"This is a paradox for an administration committed to end overfishing and we are going to resolve it," he said.
Others have been involved in the effort. Connaughton cited hearings U.S. Reps. Greg Walden, R-Oregon; Norm Dicks, D-Wash.; and Brian Baird, D-Wash., held to gather public opinion on the issue.
"Even some fishermen have raised this question themselves," Connaughton said. "It is clear that harvest needs to be scrutinized more closely."
What's the next step?
"Over the next 12 months, we will propose a reduction in harvest levels and work with the states of Oregon, Washington and Idaho, the treaty tribes and Canada to find the most appropriate ways to sensibly and effectively tackle this challenge," he said. "Our goal should be to minimize and, where possible, eliminate harvests of naturally spawning fish, which provide the foundation for salmon recovery."
He also said he will work with fishermen to improve fishing practices so they are more selective, expand data collection and aim toward establishing a strong conservation position at the upcoming 2008 Pacific Salmon Treaty Talks with Canada.
At the same time, he promises that Indian tribes will be able to catch fish, as they already limit their harvests.
He also said hatchery management will be overhauled, closing those that impede salmon recovery and substituting native broodstock for the hatchery broodstock at others.
At other hatcheries, where managers are already using native broodstock, programs will be continued.
An independent facilitator will also be called in to moderate discussions at NOAA Fisheries to help identify problem hatcheries and how best to proceed, he said.
Supporters also said the administration would economically help commercial fishermen in the short term while the salmon runs are rebuilding, but in the long term the goal of all should be healthy, sustainable salmon runs all along the West Coast.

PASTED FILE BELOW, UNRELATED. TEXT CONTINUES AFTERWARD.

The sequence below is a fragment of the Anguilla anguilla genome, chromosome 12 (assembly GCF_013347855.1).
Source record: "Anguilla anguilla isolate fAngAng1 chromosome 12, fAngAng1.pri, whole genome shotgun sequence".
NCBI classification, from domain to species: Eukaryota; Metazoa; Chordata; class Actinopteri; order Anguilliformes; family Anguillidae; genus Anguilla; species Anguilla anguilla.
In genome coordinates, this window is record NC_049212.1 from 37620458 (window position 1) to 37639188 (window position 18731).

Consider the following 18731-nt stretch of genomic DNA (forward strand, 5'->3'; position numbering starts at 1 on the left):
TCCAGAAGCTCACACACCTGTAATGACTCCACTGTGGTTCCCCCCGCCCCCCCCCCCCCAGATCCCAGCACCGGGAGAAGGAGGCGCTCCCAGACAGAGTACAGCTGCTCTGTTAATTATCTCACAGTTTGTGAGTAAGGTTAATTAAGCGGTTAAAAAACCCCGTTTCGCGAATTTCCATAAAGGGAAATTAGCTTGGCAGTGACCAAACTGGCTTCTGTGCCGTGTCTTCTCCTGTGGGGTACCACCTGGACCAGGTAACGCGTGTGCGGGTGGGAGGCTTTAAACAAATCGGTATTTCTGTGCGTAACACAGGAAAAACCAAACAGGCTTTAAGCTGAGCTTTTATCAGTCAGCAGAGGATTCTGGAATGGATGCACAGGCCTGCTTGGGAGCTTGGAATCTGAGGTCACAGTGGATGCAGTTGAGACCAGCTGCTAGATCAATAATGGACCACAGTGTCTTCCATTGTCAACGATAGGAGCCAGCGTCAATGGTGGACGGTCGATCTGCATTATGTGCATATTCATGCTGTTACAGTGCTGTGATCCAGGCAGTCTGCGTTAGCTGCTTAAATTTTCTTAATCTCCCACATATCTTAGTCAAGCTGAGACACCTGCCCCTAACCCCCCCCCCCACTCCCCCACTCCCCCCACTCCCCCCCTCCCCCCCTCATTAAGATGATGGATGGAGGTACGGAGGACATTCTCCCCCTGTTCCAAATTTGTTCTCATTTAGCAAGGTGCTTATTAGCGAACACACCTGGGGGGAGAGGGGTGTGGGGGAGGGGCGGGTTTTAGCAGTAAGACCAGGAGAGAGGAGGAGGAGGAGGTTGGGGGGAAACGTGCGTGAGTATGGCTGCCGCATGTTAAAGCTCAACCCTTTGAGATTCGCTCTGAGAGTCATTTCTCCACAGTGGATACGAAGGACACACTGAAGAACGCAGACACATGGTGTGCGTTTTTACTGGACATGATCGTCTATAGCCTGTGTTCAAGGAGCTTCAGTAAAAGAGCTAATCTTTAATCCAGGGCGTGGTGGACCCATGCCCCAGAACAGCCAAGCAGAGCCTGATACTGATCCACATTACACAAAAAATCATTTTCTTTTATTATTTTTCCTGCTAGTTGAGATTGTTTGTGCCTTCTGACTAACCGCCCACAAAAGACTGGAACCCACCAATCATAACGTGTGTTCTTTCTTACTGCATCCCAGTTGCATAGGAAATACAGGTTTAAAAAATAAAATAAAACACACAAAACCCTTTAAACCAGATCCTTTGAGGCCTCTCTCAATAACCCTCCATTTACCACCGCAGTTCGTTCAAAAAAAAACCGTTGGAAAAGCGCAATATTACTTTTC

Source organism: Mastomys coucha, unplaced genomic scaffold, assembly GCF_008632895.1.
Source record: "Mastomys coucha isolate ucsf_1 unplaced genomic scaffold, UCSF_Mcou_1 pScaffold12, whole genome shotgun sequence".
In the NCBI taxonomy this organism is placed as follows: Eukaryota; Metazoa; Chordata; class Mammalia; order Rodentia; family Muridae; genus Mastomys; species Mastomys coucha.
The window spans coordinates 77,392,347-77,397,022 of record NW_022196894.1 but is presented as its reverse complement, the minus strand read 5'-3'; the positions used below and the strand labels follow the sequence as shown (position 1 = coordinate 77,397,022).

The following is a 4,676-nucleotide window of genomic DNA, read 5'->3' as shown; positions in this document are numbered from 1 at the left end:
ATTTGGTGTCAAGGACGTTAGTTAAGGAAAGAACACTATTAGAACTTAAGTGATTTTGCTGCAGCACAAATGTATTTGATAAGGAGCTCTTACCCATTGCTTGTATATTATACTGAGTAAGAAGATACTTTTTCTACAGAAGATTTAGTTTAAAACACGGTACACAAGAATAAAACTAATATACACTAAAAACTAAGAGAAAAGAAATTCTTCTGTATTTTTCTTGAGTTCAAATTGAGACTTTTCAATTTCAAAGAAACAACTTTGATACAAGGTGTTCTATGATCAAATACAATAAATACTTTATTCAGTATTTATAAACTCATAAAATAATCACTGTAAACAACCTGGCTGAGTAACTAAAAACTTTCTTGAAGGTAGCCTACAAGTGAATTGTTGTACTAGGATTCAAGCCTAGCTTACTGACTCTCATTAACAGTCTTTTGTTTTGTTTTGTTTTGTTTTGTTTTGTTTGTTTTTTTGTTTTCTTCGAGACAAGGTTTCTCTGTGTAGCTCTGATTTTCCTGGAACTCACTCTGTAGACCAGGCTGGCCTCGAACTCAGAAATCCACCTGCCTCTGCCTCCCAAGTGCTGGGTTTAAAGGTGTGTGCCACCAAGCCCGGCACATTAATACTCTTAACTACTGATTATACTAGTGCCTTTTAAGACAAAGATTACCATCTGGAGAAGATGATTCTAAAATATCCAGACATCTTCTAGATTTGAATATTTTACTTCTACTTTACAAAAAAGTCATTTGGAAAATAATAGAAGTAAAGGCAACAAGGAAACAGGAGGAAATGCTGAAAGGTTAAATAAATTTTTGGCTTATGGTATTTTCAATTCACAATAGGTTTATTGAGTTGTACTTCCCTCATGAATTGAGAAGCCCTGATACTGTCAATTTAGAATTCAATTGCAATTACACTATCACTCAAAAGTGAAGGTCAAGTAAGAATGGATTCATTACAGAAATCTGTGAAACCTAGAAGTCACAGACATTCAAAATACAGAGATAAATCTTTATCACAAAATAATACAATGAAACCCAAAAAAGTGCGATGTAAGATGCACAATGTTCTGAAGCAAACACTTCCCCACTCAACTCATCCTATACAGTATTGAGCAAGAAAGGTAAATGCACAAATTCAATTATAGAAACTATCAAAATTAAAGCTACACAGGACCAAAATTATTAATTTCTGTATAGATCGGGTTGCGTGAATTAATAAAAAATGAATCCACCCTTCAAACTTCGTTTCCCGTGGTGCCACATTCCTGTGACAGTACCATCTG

"In addition to the impressive, ongoing work to restore salmon habitat and survival through the hydro system, this collaborative review, and the decisions it produces, will help us better utilize hatchery and harvest management techniques for recovery," said Bob Lohn, regional administrator for NOAA Fisheries Northwest Region.
Reaction from agricultural and natural-resource groups has been positive.
"I agree with a lot of what we heard," said Steve Appel, president of the Washington Farm Bureau Federation, in a telephone conference call with the Capital Press editorial board.
"This is a much more comprehensive plan," said Barry Bushue, president of the Oregon Farm Bureau Federation. "It both vindicates and recognizes the amount of effort that went into habitat."
"In the long run, this (policy) will be better for salmon and for the people who live and work here," said Chris West, vice president of the American Forest Resource Council.
All agreed that the natural resource industries have already made significant contributions to salmon recovery and look forward to the success of this collaborative effort.
"I'd say it is a high, high priority," said Paulette Pyle, grassroots director of Oregonians for Food and Shelter, a natural-resource industry group.
It also offers an excellent chance of solving the problem of endangered salmon instead of putting another Band-Aid on it.
After all that has been spent on salmon and lawyers, Oregon Farm Bureau's Bushue summarized it best: "The cost of litigation does not put one single, solitary fish in the water."
If allowed to work properly, this proposal will save more fish than any lawsuit ever did.